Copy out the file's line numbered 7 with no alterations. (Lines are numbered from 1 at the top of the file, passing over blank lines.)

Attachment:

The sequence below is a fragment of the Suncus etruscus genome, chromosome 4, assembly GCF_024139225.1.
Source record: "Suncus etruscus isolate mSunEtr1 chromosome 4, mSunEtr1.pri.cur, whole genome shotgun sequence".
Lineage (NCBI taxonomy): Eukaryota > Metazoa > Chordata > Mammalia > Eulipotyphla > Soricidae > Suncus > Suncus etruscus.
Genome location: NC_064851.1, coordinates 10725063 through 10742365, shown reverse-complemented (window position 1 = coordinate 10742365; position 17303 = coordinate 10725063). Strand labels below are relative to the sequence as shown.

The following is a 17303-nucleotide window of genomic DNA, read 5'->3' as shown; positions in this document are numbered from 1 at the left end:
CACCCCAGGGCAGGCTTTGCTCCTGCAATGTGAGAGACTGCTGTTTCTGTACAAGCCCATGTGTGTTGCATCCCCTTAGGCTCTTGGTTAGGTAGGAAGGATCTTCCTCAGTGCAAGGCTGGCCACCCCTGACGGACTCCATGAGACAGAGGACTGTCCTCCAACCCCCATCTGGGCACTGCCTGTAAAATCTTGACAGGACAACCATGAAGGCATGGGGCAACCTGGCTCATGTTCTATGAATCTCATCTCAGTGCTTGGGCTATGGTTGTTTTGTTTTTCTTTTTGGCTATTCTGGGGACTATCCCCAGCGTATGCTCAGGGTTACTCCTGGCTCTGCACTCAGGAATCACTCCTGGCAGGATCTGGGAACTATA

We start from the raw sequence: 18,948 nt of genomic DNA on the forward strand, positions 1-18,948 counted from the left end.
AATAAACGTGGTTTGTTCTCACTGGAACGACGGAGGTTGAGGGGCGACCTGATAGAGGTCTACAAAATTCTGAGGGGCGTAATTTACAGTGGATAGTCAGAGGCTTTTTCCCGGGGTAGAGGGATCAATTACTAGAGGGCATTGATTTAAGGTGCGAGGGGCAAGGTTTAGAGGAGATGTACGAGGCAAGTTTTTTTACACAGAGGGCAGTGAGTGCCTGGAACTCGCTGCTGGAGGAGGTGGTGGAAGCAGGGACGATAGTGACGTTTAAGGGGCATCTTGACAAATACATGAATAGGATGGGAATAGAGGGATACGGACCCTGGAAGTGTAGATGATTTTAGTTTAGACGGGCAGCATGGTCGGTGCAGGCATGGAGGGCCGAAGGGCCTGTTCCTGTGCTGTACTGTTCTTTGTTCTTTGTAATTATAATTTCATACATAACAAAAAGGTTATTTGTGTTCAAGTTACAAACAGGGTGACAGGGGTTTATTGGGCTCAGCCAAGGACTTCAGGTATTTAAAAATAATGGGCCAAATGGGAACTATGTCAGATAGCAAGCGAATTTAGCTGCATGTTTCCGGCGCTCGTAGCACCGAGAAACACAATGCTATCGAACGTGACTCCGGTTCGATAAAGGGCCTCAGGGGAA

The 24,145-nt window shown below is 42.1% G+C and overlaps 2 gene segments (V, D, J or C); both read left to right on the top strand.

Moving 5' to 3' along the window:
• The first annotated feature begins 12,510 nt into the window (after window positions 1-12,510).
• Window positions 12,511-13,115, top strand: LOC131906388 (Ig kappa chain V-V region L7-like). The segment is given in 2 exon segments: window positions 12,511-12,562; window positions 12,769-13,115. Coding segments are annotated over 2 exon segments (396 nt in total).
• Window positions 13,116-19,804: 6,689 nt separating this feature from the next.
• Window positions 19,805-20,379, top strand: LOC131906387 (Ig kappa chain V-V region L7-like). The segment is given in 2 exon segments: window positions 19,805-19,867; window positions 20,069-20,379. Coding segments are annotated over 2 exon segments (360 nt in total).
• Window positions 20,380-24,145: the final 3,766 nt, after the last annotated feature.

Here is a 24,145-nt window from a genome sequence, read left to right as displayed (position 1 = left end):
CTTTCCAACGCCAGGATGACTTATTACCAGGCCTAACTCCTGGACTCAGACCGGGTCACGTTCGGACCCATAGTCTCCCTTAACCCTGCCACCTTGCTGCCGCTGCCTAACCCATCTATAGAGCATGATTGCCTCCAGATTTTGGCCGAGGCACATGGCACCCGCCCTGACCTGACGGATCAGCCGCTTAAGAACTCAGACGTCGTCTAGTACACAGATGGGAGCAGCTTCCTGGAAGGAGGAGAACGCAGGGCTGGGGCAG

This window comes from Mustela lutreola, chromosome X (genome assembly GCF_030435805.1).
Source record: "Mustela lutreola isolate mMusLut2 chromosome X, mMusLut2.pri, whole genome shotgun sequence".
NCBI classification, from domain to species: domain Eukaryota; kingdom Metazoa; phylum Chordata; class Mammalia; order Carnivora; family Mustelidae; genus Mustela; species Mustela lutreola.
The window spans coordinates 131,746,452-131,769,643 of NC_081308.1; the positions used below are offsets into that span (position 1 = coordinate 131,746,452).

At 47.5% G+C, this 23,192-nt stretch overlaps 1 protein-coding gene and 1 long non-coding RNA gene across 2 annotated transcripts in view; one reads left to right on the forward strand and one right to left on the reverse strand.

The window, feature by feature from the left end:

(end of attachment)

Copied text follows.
We start from the raw sequence: 18,948 nt of genomic DNA on the forward strand, positions 1-18,948 counted from the left end.